Intellectual property rights (IPR) have come to be a crucial asset in improving businesses in…
A patent is a privilege given to the creator of an invention to prohibit the invention from being made, used, imported or sold by others without permission. A patent may be secured for a product or method that offers a new technological solution to a problem or a new way of doing things, for a new product to be composed, or for technological improvement in the way such objects operate.
Unlike most of the countries in South-East Asia, in Singapore there is only one official type of patent, bearing a resemblance to the European Union. However, registered designs, plant varieties can be registered separately and are given different protection under the Singaporean law. The patent protection begins from the date of the earlier application, also known as ‘priority date’. In order to obtain a patent, an invention must satisfy the criteria of showing ‘novelty’, ‘innovation’ and ‘industrial application’. The registry will record the date of filing as the date of the application for the granting of the patent if it is filed in Singapore, however, if an earlier application for the same process was filed by the same applicant in another country that is a member of the Paris Convention or WTO, the applicant may claim priority. In cases, where the earlier application has been filed under the Patent Cooperation Treaty (PCT), the application will have 30 months to enter the National Phase stage in Singapore.
Singapore has the first-to-file system, that means the first person to file an application will own the rights to the invention once it is granted. This makes patent registration all the more essential in Singapore before commencing business dealings. One of the recent amendments came in 2017 to the Singapore’s Patents Act and Rules which included major revisions like removal of supplementary examination route. This examination process enabled Singapore patents to be granted on the basis of positive examination results from a corresponding international application. With the closure of this method, all the patents will undergo full examination by the examiners of the Intellectual Property Office of Singapore (IPOS). This amendment was done to bring in the consistency of assessment of the patentable subject matter.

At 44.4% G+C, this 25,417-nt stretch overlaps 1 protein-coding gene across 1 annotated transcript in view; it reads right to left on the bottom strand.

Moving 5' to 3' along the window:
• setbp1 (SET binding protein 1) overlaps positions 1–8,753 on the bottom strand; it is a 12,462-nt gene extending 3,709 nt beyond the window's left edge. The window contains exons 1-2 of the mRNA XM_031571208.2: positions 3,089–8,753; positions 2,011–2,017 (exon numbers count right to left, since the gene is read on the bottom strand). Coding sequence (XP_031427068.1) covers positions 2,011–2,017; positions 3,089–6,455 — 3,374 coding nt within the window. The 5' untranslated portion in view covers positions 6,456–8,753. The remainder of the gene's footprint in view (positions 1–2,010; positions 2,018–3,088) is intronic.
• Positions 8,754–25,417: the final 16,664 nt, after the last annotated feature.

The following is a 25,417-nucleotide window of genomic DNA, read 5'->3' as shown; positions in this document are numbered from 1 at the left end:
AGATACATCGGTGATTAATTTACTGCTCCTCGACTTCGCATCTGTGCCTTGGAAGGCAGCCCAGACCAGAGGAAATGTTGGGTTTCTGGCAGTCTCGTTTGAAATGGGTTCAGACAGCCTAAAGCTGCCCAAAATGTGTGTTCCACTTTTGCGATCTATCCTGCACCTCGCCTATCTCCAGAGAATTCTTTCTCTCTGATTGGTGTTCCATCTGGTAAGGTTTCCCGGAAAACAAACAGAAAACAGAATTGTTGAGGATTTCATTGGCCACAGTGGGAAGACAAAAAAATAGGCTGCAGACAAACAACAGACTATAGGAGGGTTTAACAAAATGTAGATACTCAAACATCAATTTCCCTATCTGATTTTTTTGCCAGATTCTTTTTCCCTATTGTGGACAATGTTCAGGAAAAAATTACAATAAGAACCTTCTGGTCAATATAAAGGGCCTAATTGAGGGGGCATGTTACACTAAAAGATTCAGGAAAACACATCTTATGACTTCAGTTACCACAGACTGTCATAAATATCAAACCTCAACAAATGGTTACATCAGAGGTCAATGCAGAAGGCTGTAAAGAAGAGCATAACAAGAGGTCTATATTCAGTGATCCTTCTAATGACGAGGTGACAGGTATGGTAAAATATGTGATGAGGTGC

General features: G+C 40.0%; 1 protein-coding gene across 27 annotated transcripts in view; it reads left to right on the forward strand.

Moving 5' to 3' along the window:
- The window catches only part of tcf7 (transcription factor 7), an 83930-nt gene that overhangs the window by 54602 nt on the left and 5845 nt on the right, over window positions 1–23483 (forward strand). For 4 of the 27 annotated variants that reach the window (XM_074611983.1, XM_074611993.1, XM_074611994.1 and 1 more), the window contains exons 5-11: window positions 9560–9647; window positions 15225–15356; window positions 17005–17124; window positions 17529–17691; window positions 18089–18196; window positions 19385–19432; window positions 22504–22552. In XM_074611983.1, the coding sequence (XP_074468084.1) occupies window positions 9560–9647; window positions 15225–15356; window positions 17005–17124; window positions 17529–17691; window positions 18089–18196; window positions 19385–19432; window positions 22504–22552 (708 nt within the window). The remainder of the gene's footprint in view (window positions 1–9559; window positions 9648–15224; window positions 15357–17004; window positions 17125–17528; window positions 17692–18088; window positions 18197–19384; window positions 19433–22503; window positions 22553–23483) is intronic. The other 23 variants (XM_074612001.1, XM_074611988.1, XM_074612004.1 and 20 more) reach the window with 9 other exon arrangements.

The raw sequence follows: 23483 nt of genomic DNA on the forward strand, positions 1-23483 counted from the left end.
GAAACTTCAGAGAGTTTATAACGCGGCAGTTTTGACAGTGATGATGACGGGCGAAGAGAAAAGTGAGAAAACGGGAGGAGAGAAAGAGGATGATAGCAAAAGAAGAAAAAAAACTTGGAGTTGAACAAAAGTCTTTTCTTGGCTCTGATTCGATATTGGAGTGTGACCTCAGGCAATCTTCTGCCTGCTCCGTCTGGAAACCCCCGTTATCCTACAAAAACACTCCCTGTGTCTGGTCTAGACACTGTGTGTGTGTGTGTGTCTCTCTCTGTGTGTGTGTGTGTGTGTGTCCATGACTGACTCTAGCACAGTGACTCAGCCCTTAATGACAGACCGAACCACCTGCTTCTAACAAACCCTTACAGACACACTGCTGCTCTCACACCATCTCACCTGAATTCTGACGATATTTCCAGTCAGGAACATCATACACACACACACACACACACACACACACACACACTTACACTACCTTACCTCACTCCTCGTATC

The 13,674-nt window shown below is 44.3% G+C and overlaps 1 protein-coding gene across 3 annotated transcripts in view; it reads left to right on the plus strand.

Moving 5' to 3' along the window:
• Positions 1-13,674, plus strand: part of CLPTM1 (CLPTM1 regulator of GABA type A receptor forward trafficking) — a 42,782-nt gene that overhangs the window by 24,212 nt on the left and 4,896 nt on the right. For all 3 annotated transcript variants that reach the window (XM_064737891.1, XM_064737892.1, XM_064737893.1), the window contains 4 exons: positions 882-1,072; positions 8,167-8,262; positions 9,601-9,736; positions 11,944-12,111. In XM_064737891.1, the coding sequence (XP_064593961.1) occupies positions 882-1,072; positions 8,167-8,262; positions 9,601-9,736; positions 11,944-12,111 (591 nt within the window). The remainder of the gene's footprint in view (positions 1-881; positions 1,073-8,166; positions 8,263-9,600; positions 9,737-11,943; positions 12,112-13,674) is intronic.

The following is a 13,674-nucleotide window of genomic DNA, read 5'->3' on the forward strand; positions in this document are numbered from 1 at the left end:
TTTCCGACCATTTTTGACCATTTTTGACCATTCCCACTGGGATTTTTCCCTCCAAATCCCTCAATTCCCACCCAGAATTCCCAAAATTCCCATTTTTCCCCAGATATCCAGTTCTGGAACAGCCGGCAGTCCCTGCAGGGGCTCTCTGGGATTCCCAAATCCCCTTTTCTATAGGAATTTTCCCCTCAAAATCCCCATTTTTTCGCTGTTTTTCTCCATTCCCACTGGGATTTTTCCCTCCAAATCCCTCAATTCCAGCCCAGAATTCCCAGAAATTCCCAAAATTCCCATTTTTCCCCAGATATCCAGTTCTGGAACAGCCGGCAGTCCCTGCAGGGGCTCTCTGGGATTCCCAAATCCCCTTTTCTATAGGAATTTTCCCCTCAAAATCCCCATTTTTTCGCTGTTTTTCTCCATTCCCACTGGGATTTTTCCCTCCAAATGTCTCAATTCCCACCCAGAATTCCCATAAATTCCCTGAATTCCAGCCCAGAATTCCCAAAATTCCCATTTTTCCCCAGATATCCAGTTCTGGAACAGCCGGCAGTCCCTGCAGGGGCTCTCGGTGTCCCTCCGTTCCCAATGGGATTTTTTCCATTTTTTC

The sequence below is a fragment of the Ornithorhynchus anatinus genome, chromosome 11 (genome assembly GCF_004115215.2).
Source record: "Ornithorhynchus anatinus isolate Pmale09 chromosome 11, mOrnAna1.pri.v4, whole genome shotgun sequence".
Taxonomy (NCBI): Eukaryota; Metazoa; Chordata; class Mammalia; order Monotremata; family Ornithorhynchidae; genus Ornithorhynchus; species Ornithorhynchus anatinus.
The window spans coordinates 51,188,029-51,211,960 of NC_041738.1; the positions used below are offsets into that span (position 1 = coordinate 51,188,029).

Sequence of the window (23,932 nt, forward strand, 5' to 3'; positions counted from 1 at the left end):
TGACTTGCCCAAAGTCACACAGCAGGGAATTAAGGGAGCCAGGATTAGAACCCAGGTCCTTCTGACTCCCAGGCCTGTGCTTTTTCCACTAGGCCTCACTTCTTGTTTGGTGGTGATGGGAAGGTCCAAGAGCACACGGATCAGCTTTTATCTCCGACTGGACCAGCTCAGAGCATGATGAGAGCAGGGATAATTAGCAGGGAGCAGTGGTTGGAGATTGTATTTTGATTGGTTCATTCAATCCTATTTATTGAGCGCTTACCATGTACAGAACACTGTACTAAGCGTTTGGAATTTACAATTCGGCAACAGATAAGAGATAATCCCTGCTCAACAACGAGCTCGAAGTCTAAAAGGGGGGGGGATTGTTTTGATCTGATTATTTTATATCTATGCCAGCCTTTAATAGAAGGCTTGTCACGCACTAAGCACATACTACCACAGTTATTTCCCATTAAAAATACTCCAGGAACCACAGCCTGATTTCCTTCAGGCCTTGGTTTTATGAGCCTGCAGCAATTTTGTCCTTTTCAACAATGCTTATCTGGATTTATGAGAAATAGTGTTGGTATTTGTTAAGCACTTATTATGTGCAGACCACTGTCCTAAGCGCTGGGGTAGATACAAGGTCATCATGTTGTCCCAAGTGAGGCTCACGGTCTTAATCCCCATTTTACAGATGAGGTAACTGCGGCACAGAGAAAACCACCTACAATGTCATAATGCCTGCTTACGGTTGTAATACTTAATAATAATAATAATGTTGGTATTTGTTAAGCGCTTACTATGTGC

Singaporean patents are valid for 20 years from the date of filing, subject to payment of annual renewal fees starting from the end of the fourth year. A request for the granting of a patent must be submitted using the official form and submitted to the IPOS. The application must be accompanied by a) A description of the invention; b) The documents assessing your ‘priority date’ if necessary; c) The application fee. The overall process for registration takes anywhere between two to four years depending on the complexity of the innovation. The inventors of the invention themselves, or people owning the rights to a patent by virtue of an agreement, may make an application for a patent in Singapore. Whilst, there are no restrictions as to nationality or residency, a Singapore address must be provided for service, to which all correspondence will be sent.
Singapore has taken various initiatives, called ‘Accelerated Programmes’ in which invention owners can seek a grant of patents in. a very short period of time, as little as 6 to 12 months. Some programmes are a) 12 months File-to-Grant, where one can seek the granting of Singapore patent within a period of 12 months from the filing of application if there are no objections and one follows the specified time limits for certain actions; b) The FinTech Fast Track (FTFT), is a programme to speed up the grant process for financial technology patents. If the requirements are met, IP holders can expect patents in as little as 6 months; c) Patent Prosecutive Highway (PPH), is an agreement that one IP office may accelerate the process of a patent application by referring to the examination results of another IP office so that the applicant can obtain grants quickly.
The basic fees charged by the IPOS for patent registration in Singapore are comprised of (i) Application Fees of Singapore Dollars (SGD) 160, (ii) Search and Examination Fees, which varies from SGD 1350 to 3000 and (iii) Granting Fees of SGD 200. Since 2018, the IPOS has adopted 100% e-payment in line with Singapore’s Smart Nation policy.
Filing for a patent provides a quicker way of securing your Intellectual Property. Singapore has a robust IP framework and is considered to be one of the strongest in Asia. Its legislative and administrative regime is fully compliant with the Agreement on Trade-Related Aspects of Intellectual Property (TRIPS). Singapore is also a member of the major international conventions regulating IP matters such as the Patent Cooperation Treaty (PCT), Madrid Agreement concerning International Registration of Marks and World Intellectual Property Organization (WIPO). The inventor should conduct IP due diligence exercise to assess the strength of his technology and patent portfolio, to secure and protect his IP and maintain an edge over competitors in the same space.